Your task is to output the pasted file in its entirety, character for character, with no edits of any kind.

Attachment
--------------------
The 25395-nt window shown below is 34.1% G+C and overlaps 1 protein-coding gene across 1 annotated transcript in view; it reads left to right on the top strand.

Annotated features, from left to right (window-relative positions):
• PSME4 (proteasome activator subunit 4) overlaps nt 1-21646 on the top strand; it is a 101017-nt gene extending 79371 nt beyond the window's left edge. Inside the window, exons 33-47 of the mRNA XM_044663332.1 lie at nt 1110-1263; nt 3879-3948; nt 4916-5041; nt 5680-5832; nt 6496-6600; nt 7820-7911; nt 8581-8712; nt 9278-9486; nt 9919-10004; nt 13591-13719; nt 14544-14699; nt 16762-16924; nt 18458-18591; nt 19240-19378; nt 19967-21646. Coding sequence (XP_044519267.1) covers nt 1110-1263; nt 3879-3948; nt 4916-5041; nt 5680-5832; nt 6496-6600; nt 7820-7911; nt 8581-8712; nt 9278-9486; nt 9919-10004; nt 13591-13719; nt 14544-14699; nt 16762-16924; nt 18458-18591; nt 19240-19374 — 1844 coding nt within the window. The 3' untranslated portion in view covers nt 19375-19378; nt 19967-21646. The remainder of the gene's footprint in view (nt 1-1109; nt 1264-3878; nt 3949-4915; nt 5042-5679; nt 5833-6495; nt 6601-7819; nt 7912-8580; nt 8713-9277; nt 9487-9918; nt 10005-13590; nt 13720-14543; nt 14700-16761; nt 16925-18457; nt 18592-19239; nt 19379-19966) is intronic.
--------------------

The 25395-nt window shown below is 34.1% G+C and overlaps 1 protein-coding gene across 1 annotated transcript in view; it reads left to right on the top strand.

Annotated features, from left to right (window-relative positions):
• PSME4 (proteasome activator subunit 4) overlaps nt 1-21646 on the top strand; it is a 101017-nt gene extending 79371 nt beyond the window's left edge. Inside the window, exons 33-47 of the mRNA XM_044663332.1 lie at nt 1110-1263; nt 3879-3948; nt 4916-5041; nt 5680-5832; nt 6496-6600; nt 7820-7911; nt 8581-8712; nt 9278-9486; nt 9919-10004; nt 13591-13719; nt 14544-14699; nt 16762-16924; nt 18458-18591; nt 19240-19378; nt 19967-21646. Coding sequence (XP_044519267.1) covers nt 1110-1263; nt 3879-3948; nt 4916-5041; nt 5680-5832; nt 6496-6600; nt 7820-7911; nt 8581-8712; nt 9278-9486; nt 9919-10004; nt 13591-13719; nt 14544-14699; nt 16762-16924; nt 18458-18591; nt 19240-19374 — 1844 coding nt within the window. The 3' untranslated portion in view covers nt 19375-19378; nt 19967-21646. The remainder of the gene's footprint in view (nt 1-1109; nt 1264-3878; nt 3949-4915; nt 5042-5679; nt 5833-6495; nt 6601-7819; nt 7912-8580; nt 8713-9277; nt 9487-9918; nt 10005-13590; nt 13720-14543; nt 14700-16761; nt 16925-18457; nt 18592-19239; nt 19379-19966) is intronic.